Fat Goes Global

January 11th, 2011 at 11:05 am | 9 Comments |

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“Fattest man is suing the NHS for ‘letting me grow’” reads the headline in The Sun. The article – which has been heavily covered by blogs and even gained a link on the Drudge Report – describes the terrible struggle of a morbidly obese man.

Obesity is a major problem in the United States, clinic with 3 in 10 Americans being obese, mind and nearly two thirds of us qualifying as overweight. Our increasing girth is – literally – reshaping our society. (See, for example, this story on the funeral business in Iowa.)

But the obese man in the story isn’t an American. He’s British.

As a percentage of the total population, the United States leads the world with obesity. But other countries are, unfortunately, catching up.

Indeed, just late last year, the OECD released a report on the challenges of obesity across the Western world, with an eye on prevention.

The full report is, obviously, rich in data. But take a look at the graph below (from the report) that details the trends across different nations. The United States is an outlier, but countries like Canada, Australia, and England have their own steep curves, reflecting sharply rising rates of obesity.

The OECD report largely focuses on member nations, but across the world we see the same phenomenon. In China, for example, the overweight (including obese) have doubled as a percentage of the population in a fifteen-year period, from 1991 to 2006, from 13.5% to 26.7%. Obese individuals are a small proportion of that heavy subpopulation, but there is no good news here – the percentage of obese people tripled over the same period of time. Diabetes is now as prevalent in China as it is in the United States, with some 92 million cases.

Look from the world’s largest nation to one of its smallest, but you will see a similar pattern. For an usual take on obesity, consider this Nightline story, cleverly titled The Fattest Place on Earth, on a South Pacific paradise with a big problem.

In a Washington Times article, I consider the globalization of obesity, and its policy implications.

Name a liberal policy cause, and chances are someone has found a way to sell it based on America’s rising obesity rate. Liberal pundits and public-health experts serve up a rich buffet of scapegoats for obesity. Our foods are chemically addictive, they claim, so governments must step in to regulate them. Suburban Americans tend to be more obese, so we need fewer cars and more costly transit options, urbanists insist. Corporate ads, cheap fast food, the lack of Canadian-style health insurance – the list stretches on. Here, though, is the reality. Yes, Americans are getting fatter, but so is everyone else in the industrialized world, and that understanding challenges current wisdom on obesity, suggesting the issue may be more cut and dry than liberals make it out to be.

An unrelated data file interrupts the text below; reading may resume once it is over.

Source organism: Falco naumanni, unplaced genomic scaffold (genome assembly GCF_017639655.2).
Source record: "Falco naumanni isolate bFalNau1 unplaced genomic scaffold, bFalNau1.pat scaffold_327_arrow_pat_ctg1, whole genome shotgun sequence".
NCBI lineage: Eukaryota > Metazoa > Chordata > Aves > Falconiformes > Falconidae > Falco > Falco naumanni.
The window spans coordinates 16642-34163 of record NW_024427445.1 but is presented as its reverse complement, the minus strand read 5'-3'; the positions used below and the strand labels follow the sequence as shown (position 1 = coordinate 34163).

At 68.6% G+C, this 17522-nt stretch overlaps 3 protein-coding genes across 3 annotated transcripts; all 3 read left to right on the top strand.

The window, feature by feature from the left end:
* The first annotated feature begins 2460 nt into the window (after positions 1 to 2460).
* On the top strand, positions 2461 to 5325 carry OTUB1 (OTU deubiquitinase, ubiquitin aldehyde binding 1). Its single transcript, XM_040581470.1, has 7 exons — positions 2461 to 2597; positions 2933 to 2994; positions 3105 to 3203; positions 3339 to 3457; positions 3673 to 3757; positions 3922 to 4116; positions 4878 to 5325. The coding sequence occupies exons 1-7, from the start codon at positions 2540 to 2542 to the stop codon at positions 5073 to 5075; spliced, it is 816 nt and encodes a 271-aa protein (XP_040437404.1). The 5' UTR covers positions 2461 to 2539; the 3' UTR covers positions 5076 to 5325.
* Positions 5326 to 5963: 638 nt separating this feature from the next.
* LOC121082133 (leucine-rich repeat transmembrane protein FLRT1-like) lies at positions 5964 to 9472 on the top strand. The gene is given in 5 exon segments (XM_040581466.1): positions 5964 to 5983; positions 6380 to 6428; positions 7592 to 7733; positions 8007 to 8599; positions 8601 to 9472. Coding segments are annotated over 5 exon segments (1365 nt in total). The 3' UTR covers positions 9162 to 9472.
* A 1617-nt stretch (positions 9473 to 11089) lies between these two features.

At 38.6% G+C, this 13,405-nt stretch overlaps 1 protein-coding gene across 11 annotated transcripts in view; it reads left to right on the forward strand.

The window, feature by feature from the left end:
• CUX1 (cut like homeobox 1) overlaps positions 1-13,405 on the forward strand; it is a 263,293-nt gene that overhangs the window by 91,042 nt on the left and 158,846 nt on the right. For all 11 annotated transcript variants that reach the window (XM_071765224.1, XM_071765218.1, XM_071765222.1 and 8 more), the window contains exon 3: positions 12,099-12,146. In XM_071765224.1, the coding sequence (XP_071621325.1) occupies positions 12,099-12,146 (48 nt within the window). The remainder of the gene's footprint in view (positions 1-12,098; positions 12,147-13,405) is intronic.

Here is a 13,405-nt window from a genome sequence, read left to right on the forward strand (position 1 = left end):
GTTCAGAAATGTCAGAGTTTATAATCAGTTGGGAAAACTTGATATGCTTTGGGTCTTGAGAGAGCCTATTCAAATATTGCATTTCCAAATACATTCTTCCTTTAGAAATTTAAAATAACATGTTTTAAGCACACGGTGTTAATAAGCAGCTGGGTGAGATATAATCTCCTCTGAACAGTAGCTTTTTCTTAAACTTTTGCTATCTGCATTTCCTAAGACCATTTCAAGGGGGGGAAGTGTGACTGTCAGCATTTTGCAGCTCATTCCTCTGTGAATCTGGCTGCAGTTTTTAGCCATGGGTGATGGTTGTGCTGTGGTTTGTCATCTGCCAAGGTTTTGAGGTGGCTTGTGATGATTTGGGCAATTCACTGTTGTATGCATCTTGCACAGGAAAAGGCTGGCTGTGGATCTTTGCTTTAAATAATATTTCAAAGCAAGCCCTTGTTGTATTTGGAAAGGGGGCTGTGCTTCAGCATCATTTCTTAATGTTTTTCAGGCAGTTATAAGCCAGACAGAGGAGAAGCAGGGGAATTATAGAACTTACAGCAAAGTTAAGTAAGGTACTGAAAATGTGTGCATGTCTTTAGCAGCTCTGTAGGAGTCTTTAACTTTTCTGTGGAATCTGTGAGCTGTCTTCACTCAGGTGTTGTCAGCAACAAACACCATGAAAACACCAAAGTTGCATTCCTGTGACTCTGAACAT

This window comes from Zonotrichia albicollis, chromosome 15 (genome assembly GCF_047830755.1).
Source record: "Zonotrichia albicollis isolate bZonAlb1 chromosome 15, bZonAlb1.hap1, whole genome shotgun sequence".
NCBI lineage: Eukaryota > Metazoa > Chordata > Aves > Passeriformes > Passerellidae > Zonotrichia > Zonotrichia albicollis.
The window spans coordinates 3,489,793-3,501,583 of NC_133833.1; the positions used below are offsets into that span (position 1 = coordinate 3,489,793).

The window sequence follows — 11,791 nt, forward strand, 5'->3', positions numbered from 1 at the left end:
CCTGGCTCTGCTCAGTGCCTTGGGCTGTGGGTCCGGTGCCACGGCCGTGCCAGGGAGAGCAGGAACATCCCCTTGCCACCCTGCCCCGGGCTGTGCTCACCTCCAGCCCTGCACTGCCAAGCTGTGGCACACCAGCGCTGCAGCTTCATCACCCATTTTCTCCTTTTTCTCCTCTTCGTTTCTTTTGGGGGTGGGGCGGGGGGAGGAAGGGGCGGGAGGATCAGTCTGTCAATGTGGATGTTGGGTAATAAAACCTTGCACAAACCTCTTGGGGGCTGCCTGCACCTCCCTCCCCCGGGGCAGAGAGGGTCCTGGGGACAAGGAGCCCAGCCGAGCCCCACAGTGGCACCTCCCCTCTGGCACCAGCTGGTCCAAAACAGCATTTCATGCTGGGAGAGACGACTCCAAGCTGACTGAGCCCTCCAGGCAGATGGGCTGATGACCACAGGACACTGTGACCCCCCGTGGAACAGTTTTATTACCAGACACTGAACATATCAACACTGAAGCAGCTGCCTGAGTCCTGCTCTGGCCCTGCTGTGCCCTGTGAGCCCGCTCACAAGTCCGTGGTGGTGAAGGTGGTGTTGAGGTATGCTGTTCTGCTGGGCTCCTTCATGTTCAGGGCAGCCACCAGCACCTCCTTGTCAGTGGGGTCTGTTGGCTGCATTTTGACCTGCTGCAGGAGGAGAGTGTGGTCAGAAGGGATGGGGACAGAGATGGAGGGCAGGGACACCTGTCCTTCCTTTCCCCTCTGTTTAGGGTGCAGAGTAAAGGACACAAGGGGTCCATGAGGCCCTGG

The full essay can be found here.

Recent Posts by David Gratzer

9 Comments so far ↓

  • DFL

    Obesity has risen. Just go to your local supermarket and notice the overweight and obese people. The problem with overweight people isn’t just one of old people. Weight problems extend to children and young adults.

    Posters at this site could probably cobble together an extended list of causation. More food is available at cheap price than fifty years ago. Americans eat more processed food than they did before World War Two. Fast food restaurants abound. The old one wage-earner family typified by Donna Reed is a remnant so fewer Americans eat mom’s freshly cooked dinners when they arrive home. Today’s children are more likely to play video games rather than aerobic athletic sports in their spare time. With the large decrease in agricultural and manufacturing jobs, fewer Americans work at aerobic jobs.

  • elizajane

    I don’t see why we have to use this to jump on liberal policy causes. There is a problem. We actually know most of the factors, as DFL outlines above. Liberals tend to think that government can do something to intervene in some of these factors (stopping the subsidies that make high-fructose corn syrup such a cheap sweetener would actually be a great one). Conservatives tend to say “it’s entirely the individual’s responsibility.” And in the end, some balance between the two, along the lines of education and options rather than coercion and regulation, will probably be what most people want.

    It’s not even clear to me that liberals are insisting that this is a “cut and dry” issue. Or do you want to argue that urban, pedestrian groups are as obese as those in suburbs? That home-cooked meals are not better than cheap fast food or food processed with many chemical additives?

  • Rob_654

    The cost of Type 2 diabetes treatment is going to be a major problem along with other health care issues related to obseity.

    Of course Americans don’t like being told what to do and folks like Sarah Palin believe that it is more important to score political points with rhetoric than telling people the truth and their fatness is costing us big time and, well, is just gross to look at.

    Maybe we can start a Beautify America campaign but instead of litter it will be to get people in shape.

    Oh and can we pass a law that will make it a felony to sell spandex in any size larger than medium – or just outlaw it completely.

  • DFL

    The fresh food movement and Community Supported Agriculture are helpful yet, to be very honest, both are most popular with more affluent, better educated and less obese Americans and not those who are most likely to have weight problems.